As of writing this article, it has been declared fixed by Steam.
(XSS) or cross-site scripting has been a common approach malware developers use due to the fact there was a vulnerability found in web applications.
Some hackers exploit from being non harmful or it would be used to send the unsuspected user to a phishing website and most dangerously a malware laced website. The web application then would fail to filter the said damaging code or payload and will definitely force the unsuspecting users web browser to run or render it.
Web developers take a lot of time and effort to avoid and mitigate such attacks from happening. However, it is extremely hard if not impossible to mitigate against all of them.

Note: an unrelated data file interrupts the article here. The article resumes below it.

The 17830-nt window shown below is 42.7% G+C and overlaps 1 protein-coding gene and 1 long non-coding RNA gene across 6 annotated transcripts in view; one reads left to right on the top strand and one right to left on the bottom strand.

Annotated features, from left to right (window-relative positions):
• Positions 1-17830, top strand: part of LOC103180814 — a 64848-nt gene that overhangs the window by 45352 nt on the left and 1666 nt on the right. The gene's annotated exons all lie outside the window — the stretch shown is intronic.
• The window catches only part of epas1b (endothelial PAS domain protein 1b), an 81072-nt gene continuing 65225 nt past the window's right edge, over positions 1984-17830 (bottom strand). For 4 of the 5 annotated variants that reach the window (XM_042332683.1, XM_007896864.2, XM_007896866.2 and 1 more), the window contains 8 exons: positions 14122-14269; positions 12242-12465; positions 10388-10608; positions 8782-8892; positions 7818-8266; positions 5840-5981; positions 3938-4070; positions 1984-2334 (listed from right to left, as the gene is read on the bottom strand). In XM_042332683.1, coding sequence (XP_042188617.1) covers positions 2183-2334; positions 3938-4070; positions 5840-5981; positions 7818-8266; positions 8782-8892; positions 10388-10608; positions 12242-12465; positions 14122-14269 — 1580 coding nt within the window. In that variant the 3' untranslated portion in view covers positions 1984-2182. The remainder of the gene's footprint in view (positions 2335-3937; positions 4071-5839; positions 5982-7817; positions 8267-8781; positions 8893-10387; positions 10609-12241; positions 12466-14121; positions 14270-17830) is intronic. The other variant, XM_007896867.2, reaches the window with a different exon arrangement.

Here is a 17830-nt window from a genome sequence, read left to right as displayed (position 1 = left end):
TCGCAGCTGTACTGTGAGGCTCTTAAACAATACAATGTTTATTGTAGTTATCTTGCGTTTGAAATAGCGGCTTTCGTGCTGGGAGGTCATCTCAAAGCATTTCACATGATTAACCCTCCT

Eventually, a smart guy will figure out something to out maneuver security somewhere along the way. This is what happened when one security researcher has found a way to introduce arbitrary code into a Steam profile and bypassing Valves security measures.
The researcher, Cra0kalo, has created a proof of concept that demonstrates the attack in action. If you’re curious, you can check it out here.
@showthread example one I made https://t.co/k7qjH1zgp0
— Cra0kalo (@cra0kalo) February 7, 2017
When you visit the page, the third-party code will attempt to download a Windows executable. As far as I can tell, this exe is pretty harmless. In a tweet, Cra0kalo says that it’s an intro animation he made with VB6 when he was 16 (still don’t download it though). But if anyone was so inclined, it could be something malicious, like a ransomware program or any variety of virus.
There is something good that came from this. Valve has already resolved the issue.